I didn't know anything about bush tomato (akudjura) until I started my Australian Gastronomy project at college. Thanks to the generosity of Australian celebrity chef Vic Cherikoff, the ground akudjura shown in the photo below is now part of my spice collection.
Bush tomato plant
Ripening bush tomato fruits
Ground dried bush tomato
Bush tomato is found in Central Australia, particularly Northern Territories, growing wild in areas with 150 to 300mm rainfall. The plant is now under cultivation in Central Australia.
Fruit. Green (unripe) fruits are toxic, as are the fruits of some related species.
Solanaceae (nightshade family).
The pale tan to dark brown berries have intense, earthy, caramel-like flavours and a slightly tangy acidity. The spice has great piquancy and pungency.
The name of the family derives from the Latin solanum "nightshade", but the further etymology of that word is unclear. It has been suggested it originates from the Latin verb solari "soothing" (presumably referring to alleged soothing pharmacological properties of some of the psychoactive species found in the family), but a more likely derivation is that the name comes from the perceived resemblance of the flowers of some family members to the sun and its rays.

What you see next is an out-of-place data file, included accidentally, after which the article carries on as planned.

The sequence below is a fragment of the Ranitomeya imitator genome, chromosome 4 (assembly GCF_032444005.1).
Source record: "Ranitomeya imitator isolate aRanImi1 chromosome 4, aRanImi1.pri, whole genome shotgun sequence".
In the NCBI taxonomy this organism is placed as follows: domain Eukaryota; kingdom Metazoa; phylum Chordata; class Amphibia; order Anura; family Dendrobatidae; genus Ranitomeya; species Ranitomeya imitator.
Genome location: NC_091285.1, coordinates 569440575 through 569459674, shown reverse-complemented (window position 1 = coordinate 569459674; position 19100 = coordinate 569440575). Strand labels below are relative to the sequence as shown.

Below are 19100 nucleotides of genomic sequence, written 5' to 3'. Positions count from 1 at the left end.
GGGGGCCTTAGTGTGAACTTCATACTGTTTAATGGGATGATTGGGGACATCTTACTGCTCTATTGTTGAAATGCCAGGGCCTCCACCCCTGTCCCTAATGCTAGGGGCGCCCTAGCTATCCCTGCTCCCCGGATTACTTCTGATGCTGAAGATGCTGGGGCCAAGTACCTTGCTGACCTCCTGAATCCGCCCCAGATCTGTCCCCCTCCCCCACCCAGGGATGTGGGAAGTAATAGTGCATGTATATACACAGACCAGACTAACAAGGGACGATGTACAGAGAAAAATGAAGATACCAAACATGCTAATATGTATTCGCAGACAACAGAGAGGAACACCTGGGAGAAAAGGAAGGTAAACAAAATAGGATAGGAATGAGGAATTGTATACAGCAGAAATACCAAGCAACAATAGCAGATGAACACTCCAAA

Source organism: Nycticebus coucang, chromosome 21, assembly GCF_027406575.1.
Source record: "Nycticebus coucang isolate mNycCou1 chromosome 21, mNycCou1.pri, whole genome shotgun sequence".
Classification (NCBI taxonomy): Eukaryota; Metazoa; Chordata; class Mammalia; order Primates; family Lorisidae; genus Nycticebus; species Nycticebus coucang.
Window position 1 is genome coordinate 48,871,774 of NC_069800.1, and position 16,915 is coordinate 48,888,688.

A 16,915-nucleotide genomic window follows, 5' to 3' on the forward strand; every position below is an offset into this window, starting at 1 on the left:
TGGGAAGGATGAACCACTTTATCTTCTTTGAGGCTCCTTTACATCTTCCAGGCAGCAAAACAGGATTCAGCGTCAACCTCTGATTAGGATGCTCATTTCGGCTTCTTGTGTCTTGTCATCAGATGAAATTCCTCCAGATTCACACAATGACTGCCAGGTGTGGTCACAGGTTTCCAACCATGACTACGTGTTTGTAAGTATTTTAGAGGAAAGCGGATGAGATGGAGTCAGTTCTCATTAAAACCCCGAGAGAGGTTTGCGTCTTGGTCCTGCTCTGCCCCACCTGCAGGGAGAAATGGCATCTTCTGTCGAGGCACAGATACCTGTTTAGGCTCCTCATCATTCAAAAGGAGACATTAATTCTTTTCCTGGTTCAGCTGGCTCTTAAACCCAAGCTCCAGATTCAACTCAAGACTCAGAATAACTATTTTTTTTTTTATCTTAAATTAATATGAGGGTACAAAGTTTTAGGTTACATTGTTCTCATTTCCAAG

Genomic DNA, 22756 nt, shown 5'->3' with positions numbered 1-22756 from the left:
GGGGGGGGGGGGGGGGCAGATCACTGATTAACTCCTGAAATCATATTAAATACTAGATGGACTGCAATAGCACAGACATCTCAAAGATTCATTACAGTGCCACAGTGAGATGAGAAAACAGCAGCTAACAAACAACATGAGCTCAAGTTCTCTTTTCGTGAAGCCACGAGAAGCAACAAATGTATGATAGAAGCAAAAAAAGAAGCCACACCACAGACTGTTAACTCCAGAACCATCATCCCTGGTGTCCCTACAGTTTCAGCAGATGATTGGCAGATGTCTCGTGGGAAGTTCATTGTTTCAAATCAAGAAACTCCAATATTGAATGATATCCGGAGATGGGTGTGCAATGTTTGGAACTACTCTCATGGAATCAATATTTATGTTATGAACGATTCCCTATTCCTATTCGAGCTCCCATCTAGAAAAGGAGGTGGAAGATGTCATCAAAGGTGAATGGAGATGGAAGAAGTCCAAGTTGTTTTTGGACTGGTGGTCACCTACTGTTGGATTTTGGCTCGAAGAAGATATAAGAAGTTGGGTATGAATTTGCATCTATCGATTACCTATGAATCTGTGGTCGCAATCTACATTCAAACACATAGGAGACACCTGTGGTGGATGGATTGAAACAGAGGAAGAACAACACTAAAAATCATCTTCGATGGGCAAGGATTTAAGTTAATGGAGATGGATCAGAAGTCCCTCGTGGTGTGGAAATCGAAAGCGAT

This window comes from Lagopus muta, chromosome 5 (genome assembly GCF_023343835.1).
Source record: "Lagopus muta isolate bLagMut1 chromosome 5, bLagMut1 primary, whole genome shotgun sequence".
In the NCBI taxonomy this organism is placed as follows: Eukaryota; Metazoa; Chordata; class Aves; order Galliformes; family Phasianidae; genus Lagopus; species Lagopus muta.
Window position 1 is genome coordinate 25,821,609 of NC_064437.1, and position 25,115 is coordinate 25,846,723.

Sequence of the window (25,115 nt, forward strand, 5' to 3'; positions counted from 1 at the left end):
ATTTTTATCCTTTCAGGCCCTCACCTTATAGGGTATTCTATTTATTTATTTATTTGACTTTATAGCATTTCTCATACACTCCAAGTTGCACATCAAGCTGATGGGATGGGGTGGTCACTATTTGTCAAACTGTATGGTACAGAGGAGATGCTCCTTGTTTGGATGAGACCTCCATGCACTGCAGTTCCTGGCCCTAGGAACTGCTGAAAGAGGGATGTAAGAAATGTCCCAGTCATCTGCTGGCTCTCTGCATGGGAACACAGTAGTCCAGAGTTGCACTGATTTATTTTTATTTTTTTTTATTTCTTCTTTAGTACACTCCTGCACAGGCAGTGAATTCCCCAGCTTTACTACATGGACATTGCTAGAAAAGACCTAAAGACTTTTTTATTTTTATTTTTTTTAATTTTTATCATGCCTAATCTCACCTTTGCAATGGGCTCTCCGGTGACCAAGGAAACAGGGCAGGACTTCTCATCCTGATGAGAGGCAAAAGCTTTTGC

Botanical species name centrale "central" refers to the location of the plant habitat in the central part of Australia. Bush (Australian meaning "wild area") derives from Middle English bush, busk or bosk, akin to Middle Dutch busch or bosch "bush" or "forest" and to Old High German busc and Old Swedish buske "bush". Tomato is an alteration (probably influenced by potato) of Old English tomate, from Nahuatl tomatl via Spanish.
There are several species of bush tomato, some of which are poisonous but appear identical to the edible varieties to all but the most experienced eye. The common edible species is solanum centrale, but some other species including s. chippendalei and s. ellipticum also produce edible fruit and are of interest to the native foods industry.
Bush tomato has formed a core part of the diet of native Australian Aboriginals for many thousands of years. Bush tomato is related to the garden tomato and is a fast growing shrub that fruits prolifically in the year after fire or good rains. The fruits are left on the bush until overripe and dried by the sun, when the tiny dried tomatoes are collected and further sun-dried before being ground and then laid out in the sun once again.
Bush tomatoes are rich in vitamin C and the early immigrant desert explorers and drovers prevented scurvy by cooking the fruits with their meat stews and mutton chops. Bush tomato is typically used in whole dried berry form to flavour stews and casseroles, while the ground dried berry, known as akudjura powder, blends well with coriander seed and wattleseed to flavour chicken, beef and full-flavoured fish such as salmon and tuna. Bush tomato is an essential ingredient of various chutneys and sauces.